Being Mobile Blog

Should We Use Digital Technology To 'Drill' Children?

Once upon a time, paper technology enabled educators to drill children on their number facts and times tables using notecards. This information was necessary for living and, importantly, the bits of information matched nicely with the properties of the technology. The flashcard said "2x2=?." The student said "4," then turned over the card to check the answer. This great use of technology was affordable and effective.

Now, software technology enables educators to drill children on virtually every type of factoid. Students can read how infectious diseases are spread or about the Battle of Normandy. The messiness of those types of facts — in comparison to the quantified bits of math information on the flashcards — is not a problem for digital technology. Students read the text, view images and videos, then take a quiz that consists of 10 multiple-choice, true-false or even fill-in-the-blank questions. The computer checks each answer and either lets the student proceed or determines what information to present again. And again. And again. It's an affordable and effective use of technology.

But here is the real question: should we drill kids on essentially all types of information? Ah, some readers may object to the term “drill”. So substitute the term “competency-based learning” or “personalized learning.” But, what was that adage? "If it looks like a duck, and it acts like a duck … it’s drill."

In the 19th century, it was indeed important to readily know facts. Information resources were scarce. Memorization was a great technique to address that situation.

But we are in the 21st century, and information resources are anything but scarce. As the New York Times put it, "The day is approaching when the dream of the democratization of knowledge — Borges’s fantasy of 'the total library' — will be realized. Soon all the collections in all the libraries and all the archives in the world will be available to everyone with a screen.”

And, the U.S. Department of Labor pointed out that “65 percent of today’s schoolchildren will eventually be employed in jobs that have yet to be created...." Thus, while some jobs will use the facts that exist today, a large percentage of jobs — jobs that don’t yet exist — will use facts that don’t yet exist and thus cannot be memorized today.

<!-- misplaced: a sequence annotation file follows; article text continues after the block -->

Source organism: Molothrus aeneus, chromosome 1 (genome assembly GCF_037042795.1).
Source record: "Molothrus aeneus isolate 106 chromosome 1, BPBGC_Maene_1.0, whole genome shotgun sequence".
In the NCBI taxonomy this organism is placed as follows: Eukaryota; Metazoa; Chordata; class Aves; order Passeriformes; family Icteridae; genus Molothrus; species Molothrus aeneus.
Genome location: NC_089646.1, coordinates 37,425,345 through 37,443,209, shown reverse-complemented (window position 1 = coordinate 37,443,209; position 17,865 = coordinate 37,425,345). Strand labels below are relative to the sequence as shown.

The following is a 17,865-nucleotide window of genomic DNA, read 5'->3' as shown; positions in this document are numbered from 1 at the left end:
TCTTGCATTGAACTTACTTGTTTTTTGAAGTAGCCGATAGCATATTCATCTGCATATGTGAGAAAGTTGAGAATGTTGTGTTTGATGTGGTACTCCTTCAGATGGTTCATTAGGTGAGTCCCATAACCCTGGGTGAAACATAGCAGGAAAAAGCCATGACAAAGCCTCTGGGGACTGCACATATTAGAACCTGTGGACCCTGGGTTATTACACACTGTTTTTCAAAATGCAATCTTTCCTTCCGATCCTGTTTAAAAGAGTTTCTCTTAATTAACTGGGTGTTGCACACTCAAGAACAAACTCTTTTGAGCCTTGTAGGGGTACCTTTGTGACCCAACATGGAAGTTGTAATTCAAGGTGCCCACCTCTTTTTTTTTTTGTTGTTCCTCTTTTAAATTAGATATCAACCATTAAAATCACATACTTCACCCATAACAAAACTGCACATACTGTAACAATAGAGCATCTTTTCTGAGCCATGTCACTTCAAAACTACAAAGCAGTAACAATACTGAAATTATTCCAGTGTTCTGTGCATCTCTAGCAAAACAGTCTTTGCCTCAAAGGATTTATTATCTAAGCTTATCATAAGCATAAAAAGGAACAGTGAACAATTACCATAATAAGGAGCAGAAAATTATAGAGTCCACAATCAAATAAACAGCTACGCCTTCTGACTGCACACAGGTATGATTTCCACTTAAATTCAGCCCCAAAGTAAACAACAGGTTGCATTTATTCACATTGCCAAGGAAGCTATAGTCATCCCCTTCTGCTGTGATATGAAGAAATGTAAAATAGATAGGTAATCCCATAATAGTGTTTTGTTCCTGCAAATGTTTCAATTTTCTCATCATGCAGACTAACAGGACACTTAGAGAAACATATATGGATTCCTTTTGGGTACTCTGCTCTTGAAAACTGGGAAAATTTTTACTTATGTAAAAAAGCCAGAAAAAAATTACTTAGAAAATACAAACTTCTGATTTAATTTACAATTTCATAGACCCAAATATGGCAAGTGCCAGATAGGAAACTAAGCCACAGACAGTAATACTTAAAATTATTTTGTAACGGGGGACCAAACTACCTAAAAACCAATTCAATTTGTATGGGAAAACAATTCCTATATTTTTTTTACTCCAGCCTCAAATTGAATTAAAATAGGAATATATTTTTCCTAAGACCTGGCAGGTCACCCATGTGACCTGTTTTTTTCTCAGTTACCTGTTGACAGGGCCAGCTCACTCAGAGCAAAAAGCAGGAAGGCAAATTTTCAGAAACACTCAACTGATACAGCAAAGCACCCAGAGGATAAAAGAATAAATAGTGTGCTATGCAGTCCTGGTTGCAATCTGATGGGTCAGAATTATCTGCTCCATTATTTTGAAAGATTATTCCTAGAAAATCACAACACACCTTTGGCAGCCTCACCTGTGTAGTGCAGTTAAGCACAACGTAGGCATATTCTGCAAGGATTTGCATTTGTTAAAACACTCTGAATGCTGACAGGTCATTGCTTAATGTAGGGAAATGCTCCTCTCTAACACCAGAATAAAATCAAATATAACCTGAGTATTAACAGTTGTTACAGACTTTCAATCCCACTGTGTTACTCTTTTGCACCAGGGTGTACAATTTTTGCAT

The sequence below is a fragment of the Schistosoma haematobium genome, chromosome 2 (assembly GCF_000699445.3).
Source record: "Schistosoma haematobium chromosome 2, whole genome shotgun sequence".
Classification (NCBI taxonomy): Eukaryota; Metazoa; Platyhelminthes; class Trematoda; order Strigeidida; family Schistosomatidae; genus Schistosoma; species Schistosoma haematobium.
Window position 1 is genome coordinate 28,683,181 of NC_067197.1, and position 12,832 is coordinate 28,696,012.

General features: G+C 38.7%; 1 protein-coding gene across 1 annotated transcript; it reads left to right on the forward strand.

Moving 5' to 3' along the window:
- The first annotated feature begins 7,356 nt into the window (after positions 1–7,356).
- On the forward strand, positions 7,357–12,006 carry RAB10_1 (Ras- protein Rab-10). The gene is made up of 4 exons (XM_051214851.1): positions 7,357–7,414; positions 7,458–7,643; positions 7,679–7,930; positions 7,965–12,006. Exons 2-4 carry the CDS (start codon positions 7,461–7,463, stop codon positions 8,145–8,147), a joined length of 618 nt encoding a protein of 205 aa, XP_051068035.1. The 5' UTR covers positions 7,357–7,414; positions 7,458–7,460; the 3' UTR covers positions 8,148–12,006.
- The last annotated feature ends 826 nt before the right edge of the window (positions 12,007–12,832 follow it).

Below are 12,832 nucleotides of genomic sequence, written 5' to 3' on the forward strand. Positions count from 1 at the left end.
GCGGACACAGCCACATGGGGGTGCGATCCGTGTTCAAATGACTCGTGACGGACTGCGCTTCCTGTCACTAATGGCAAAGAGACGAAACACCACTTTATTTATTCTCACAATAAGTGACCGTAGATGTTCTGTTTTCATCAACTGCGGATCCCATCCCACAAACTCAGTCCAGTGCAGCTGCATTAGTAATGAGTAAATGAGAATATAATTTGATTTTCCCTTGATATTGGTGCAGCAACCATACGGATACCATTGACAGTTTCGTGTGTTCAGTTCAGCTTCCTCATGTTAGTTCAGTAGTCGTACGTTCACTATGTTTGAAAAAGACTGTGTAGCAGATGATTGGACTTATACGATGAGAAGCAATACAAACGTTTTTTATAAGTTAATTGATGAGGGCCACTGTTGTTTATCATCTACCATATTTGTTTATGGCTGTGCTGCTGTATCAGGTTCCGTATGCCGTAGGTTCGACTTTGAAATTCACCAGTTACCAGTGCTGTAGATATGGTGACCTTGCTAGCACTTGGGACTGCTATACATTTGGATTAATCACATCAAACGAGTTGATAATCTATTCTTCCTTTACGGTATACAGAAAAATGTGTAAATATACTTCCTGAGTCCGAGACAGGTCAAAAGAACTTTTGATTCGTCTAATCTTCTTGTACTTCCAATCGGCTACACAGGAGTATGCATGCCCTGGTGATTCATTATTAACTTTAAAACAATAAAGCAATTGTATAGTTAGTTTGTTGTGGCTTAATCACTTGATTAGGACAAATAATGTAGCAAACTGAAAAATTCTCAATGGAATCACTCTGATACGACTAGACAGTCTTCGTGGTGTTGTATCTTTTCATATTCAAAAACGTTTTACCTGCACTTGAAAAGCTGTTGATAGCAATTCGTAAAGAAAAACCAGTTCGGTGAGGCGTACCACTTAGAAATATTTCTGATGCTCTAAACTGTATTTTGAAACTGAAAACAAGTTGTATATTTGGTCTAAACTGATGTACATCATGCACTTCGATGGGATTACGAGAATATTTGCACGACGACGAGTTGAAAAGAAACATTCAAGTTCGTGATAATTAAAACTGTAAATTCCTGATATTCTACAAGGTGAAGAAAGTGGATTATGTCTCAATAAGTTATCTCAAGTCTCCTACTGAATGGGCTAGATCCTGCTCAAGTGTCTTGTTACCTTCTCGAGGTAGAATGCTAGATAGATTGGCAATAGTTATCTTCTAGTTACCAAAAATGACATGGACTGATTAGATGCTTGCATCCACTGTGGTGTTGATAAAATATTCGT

Since the facts that students need to know have not been created yet, why should we drill them on “old facts”  that are catalogued in books like “What Your _ Grader Needs to Know” by E.D. Hirsch, Jr? (Careful: The CCSS identifies what kids need to know, not how they should come to know it. Folks like E.D. Hirsh, Jr. specify both the what and the how: drill — oops, personalized learning.)

One answer to the question “Should we drill kids on essentially all types of information?” is that it's “good mental exercise.” Memorizing that old stuff will prepare the children to learn the new stuff. Ahhh ... to the best of our understanding, there is no empirical evidence that memorizing old information makes it easier to learn new information. (Lest there be any confusion: Memorizing is not learning.)

Another answer: knowing the “Great Books and the Western canon” is central to a humanistic education that makes someone an educated person. While we absolutely agree that our children need to be “educated” and that knowing the “Great Books and the Western canon” is part of what it means to be educated, we don’t agree that drilling them on that content is an appropriate and effective pedagogy!

Bottom line: Should we use technology to drill if our goal is to teach kids how to learn? We have stated our opinion of personalized learning in previous blogs. And we are not crazy: Drilling does have its place, e.g., learning one’s number facts, learning so-called “sight words,” etc. 

Over the next chunk of time in this blog, we will be examining more deeply the Great Pedagogical Dilemma of this decade: Personalized Learning vs. Inquiry Learning. This theme fits squarely within our blog's main theme "Being Mobile," inasmuch as mobile technologies are the fuel for inquiry learning. 

Please, weigh in now with your comments; while we do have a stance — clearly — our blogs are meant to be conversation engenderers.

About the Authors

Cathie Norris is a Regents Professor and Chair in the Department of Learning Technologies, School of Information at the University of North Texas. Visit her site at

Elliot Soloway is an Arthur F. Thurnau Professor in the Department of CSE, College of Engineering, at the University of Michigan. Visit his site at

Find more from Elliot Soloway and Cathie Norris at their Reinventing Curriculum blog at